In a statement to be issued today through his solicitor, Nick Trainer, Venables says: "I happen to believe that protecting anyone, let alone the England coach, from the campaign of vilification that I have had to endure over the last two and a half years must be in the public interest."
Venables also wonders why he should have read about the police decision in the newspaper before being notified. "I consider this matter far from over. The evidence in my possession, which is growing daily, leaves all those that have seen it clear in their mind that there is a case to answer."
Venables says he will fight to "preserve my reputation" with every resource available to him.
The Football Association, the Football League and Premier League are to call a summit to settle their differences following their recent spat over television rights. The FA chief executive, Graham Kelly, has written to his League counterparts, asking for a meeting to discuss the way forward. "The needs of the game and the unity of the game demand this," Kelly said.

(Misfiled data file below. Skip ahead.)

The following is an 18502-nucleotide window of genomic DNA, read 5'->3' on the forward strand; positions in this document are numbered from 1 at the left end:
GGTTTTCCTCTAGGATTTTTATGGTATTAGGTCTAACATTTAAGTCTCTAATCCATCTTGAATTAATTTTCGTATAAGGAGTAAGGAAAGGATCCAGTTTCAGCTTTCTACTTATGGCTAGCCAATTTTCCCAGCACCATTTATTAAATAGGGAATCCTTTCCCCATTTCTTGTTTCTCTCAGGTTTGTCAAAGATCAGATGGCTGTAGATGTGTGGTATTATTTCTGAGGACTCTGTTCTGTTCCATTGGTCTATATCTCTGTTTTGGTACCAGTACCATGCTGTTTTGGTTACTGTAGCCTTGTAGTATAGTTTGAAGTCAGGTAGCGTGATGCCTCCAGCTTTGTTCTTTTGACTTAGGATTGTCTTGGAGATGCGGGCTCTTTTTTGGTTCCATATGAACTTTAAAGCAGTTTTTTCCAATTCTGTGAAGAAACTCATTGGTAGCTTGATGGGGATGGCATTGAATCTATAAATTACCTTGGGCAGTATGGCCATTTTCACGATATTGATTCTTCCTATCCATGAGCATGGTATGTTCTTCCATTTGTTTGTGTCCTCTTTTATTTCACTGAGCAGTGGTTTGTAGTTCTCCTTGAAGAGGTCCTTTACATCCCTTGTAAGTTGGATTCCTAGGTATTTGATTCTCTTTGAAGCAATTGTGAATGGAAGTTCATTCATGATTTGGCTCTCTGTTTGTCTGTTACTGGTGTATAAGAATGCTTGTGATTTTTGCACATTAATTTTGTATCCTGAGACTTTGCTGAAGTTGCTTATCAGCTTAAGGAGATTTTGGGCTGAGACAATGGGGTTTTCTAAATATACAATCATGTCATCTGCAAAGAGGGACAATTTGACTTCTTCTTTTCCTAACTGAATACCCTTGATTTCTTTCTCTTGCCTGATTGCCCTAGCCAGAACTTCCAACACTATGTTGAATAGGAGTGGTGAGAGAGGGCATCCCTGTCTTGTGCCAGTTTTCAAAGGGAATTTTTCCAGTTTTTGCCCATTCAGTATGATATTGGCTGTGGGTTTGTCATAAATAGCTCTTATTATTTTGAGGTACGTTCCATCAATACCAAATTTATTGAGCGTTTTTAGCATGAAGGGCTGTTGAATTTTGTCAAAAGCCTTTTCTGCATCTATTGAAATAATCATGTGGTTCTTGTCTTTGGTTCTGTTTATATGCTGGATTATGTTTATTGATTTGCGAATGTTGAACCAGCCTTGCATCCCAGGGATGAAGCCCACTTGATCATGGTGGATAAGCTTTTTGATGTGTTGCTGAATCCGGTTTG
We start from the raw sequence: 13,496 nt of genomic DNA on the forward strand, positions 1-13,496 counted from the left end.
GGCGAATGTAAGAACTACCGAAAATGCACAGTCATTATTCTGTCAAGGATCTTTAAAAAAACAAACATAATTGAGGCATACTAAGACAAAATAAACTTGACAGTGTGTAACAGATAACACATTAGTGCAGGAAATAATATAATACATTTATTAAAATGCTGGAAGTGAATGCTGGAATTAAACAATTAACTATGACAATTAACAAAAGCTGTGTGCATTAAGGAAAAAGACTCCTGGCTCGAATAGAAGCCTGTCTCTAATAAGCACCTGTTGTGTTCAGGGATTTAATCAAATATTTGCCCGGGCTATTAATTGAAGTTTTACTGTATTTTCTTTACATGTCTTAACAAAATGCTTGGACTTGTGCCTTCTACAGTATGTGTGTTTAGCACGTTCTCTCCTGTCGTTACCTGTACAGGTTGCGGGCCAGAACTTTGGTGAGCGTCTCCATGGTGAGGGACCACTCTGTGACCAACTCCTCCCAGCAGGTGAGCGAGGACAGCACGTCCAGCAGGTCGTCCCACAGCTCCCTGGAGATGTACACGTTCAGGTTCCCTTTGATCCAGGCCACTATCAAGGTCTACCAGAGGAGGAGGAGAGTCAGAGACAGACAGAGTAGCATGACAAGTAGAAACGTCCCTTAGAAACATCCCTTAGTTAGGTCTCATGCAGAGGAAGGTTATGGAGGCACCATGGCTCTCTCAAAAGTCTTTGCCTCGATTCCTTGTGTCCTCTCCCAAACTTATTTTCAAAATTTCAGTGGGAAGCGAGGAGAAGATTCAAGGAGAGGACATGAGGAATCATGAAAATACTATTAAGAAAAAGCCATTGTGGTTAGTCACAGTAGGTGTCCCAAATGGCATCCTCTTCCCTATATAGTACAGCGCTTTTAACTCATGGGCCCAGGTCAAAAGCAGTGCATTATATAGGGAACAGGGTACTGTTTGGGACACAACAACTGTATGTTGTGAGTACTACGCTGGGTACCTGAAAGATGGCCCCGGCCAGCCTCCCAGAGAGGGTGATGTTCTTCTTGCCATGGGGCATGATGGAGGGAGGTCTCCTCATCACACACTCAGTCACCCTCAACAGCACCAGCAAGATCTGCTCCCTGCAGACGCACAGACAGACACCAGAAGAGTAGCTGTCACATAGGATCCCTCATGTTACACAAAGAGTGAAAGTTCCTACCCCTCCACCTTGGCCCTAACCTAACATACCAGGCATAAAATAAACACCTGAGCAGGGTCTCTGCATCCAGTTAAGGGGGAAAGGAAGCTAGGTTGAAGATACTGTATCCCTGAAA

Bradford City have won their fight to stop paying goalkeeper Paul Tomlinson's wages. The Second Division side have been paying Tomlinson pounds 650 a week for five months since he refused a contract, but the Football League's appeals committee has decided that he will not be paid after the end of the month. Bradford, however, can still demand a transfer fee for Tomlinson if he finds a new club.
Chris Kamara, Bradford's assistant manager, said: "It's a victory for football that someone should not be allowed to stay at home and get paid. Freedom of contract is not designed for people who want to sit on their backsides. It's supposed to help those who want to play."
Mel Machin, the Bourne-mouth manager, has been censured by the Football Association after being found guilty of bringing the game into disrepute. He was charged, along with his assistant manager, John Williams, following remarks made to referee Barry Knight in the match against Crewe on 16 September.